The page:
The film was released in select cinemas worldwide on September 8th 2016, a day before the actual album’s release in 3D, for one night only. Due to overwhelming demand some of the screenings were extended beyond the initial one day run. The box office gross for the film was $1.7 million which is a fairly staggering amount considering that it only played in a few theaters for only a few days. Critical reception was also very positive having a 100% rating on Rotten Tomatoes and a 92 on Metacritic. There were some divisive issues such as audiences outside of arthouse cinema or non-fans of Nick Cave and the Bad Seeds having a hard time entering the abstract world, and since the film never fully addresses Arthur’s death and the circumstances leading to it, the unexplained portions can be considered confusing. Nonetheless the incredible music and beauty in the black and white cinematography are aural and visual highpoints of the documentary.

The home video release of “One More Time with Feeling” was released worldwide by Pulse Films on March 3rd 2017 in three versions: a 2-disc DVD edition with the 2D version, a 2-disc Blu-ray edition with the 2D version, and a 2-disc Blu-ray edition with the 3D version. The disc being reviewed here is the 2D Blu-ray release.

Note this is a region ALL Blu-ray which can be played back on any Blu-ray player worldwide

Video

Pulse Films presents the film in 1080p in the AVC MPEG-4 codec, in the original theatrical 1.85:1 aspect ratio. Shot on RED cameras in 3D, the black and white image looks exceptional especially in the indoor studio settings where it was a controlled environment with tracks and dollies. Gray levels are great and the dark blacks are crisp. Some of the handheld interview segments and improvised portions have some blurriness and out of focus moments but that is part of the original photography and accurately displayed. There are some moments of color near the 90 minute mark and the still photos taken by Earl Cave are presented in color. The color portions are quite dark and non vibrant, keeping in tone closer to the black and white photography. Overall a very pleasing transfer.

The runtime is 112:36

The following screenshots are taken from a standard definition DVD source and should not fully represent the Blu-ray quality




















Audio

English DTS-HD Master Audio 5.1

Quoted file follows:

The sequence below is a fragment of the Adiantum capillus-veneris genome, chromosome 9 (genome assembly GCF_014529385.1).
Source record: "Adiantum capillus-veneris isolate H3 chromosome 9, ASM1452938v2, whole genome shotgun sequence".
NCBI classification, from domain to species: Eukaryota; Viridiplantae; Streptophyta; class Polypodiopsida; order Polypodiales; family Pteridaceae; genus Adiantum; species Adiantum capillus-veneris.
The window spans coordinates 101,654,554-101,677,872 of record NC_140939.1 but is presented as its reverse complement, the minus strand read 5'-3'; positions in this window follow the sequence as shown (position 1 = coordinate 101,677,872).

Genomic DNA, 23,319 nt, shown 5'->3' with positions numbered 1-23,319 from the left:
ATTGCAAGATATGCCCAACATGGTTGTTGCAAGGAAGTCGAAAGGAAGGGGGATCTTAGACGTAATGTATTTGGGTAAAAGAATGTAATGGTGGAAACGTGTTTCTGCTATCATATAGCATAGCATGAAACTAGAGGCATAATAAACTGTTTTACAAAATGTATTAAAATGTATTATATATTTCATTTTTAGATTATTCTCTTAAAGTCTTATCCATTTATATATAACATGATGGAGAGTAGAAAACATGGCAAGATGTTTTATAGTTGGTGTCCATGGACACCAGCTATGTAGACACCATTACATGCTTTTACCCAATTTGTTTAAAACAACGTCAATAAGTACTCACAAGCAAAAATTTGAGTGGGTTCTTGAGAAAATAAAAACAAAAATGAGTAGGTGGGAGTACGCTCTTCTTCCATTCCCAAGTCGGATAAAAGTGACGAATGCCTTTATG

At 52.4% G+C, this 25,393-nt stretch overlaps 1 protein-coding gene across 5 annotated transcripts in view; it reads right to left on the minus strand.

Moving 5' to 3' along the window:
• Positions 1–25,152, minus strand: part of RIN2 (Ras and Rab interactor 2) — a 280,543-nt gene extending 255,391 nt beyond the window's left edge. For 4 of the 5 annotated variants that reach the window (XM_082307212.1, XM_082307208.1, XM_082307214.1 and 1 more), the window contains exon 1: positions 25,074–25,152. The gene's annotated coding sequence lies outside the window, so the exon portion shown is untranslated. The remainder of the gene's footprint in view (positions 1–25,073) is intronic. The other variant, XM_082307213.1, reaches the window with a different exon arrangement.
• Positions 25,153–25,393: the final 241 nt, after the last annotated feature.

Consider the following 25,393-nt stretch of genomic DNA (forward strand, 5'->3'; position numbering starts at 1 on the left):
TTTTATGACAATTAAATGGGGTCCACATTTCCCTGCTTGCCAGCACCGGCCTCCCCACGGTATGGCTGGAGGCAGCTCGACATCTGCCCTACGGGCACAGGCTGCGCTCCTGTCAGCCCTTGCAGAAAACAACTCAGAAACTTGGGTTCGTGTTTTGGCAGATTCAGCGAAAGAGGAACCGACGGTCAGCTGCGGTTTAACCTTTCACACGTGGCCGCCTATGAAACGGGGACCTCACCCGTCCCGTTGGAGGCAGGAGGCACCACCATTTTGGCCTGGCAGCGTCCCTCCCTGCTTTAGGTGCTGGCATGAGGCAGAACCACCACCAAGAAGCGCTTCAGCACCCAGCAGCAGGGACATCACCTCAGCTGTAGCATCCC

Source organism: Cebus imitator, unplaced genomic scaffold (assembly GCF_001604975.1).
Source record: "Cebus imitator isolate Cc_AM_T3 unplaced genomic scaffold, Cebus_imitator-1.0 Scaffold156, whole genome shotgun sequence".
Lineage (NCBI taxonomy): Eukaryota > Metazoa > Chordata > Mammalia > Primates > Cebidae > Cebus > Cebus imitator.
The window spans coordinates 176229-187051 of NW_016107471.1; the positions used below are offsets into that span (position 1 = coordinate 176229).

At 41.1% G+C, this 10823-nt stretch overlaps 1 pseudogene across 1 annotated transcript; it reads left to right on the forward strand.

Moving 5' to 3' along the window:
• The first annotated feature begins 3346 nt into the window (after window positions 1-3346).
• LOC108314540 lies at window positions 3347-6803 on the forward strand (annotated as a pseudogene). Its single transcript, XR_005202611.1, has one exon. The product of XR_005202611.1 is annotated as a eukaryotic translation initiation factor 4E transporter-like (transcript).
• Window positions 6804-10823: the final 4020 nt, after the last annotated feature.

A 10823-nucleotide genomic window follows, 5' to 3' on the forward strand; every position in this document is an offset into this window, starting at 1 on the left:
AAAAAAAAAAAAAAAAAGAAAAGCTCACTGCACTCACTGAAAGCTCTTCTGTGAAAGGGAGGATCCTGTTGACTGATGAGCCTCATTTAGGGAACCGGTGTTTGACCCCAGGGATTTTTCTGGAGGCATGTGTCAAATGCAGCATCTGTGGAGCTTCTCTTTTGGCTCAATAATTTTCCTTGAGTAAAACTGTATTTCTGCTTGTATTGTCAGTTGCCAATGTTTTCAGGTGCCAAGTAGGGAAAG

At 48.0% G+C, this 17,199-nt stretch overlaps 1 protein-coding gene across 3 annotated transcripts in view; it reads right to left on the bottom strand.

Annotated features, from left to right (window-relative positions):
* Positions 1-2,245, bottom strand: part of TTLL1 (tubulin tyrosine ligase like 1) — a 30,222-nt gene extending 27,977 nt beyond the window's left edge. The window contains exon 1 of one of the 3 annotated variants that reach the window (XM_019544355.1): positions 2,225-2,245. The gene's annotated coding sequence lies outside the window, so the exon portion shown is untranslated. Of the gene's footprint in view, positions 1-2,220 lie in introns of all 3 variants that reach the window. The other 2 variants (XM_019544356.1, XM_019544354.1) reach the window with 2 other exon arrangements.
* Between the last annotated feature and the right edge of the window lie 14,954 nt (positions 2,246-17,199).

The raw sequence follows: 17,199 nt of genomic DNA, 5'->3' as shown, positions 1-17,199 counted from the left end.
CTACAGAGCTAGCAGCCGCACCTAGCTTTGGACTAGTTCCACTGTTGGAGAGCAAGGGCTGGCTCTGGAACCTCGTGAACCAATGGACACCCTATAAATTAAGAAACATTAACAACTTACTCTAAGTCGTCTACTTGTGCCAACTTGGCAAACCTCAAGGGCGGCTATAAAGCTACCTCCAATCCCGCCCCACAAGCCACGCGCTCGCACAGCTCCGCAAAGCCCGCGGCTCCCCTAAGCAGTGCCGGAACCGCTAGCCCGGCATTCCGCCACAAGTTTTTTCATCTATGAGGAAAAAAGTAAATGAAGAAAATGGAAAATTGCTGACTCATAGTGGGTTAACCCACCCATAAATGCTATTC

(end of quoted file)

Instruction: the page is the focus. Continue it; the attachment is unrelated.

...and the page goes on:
The 5.1 track is presented in lossless audio. For the most part the interview segments are spread to the left and right channels and leaving the center blank. Other minor times the interviews come from the center channel, which is strangely inconsistent and distracting. When music performances start, the main vocals are presented in the center channel and the music uses the remaining surround channels for a full effect. The music is particularly good in the use of surrounds though it is mostly for ambient use. There are no issues of audio dropouts or fidelity issues.

There are optional French and Spanish subtitles for the main feature in a white font.

Extras

This is a 2 disc Blu-ray set which has the film on the first disc and the following bonus features on a second Blu-ray disc.

Short Films
- "Boredom" (6:24)
- "Do You Pray?" (1:56)
- "Snowman" (0:57)

These are labeled as “short films” but they are more like outtakes from the feature film, with spoken word from Cave taken from the various interview sessions. “Boredom” is Cave talking about the subject of boredom with footage from the studio sessions. “Do You Pray?” is Cave talking about faith with aerial shots of Brighton. “Snowman” features a collection of still photos taken by Earl cave with again narration by Nick Cave.
in 1080p AVC MPEG-4, in 1.90:1, in English DTS-HD Master Audio 2.0 with no subtitles

Considering that the film is on a single layer Blu-ray and about 10 minutes of extras are relegated to a separate single layer Blu-ray, a waste of space is one way of putting it. The packaging sticker states "Blu-ray 2 Disc Set" which sounds enticing, but on the back cover in very small letters it does clearly say "Extras running time: 10 minutes" which some may think was an error. Space wasn't an issue. There are no music videos, additional interviews with the other band members or any interviews with the filmmakers and crew.

Packaging

Housed in a standard black keep case with a slipcover, there is a 2-page insert with credits inside.

Overall

"One More Time with Feeling" is a fascinating film on Nick Cave and the Bad Seeds during the final stages of recording their amazing and heartfelt 2016 album, even though it is lacking full context. The Pulse Films Blu-ray offers great image and fair sound, though the extras department suffers in content. Note that this only offers the 2D version of the film. The 3D version is also available but note that is the 3D version of the film only and does not include the 2D version.

The Film: B+ Video: A Audio: B Extras: D Overall: B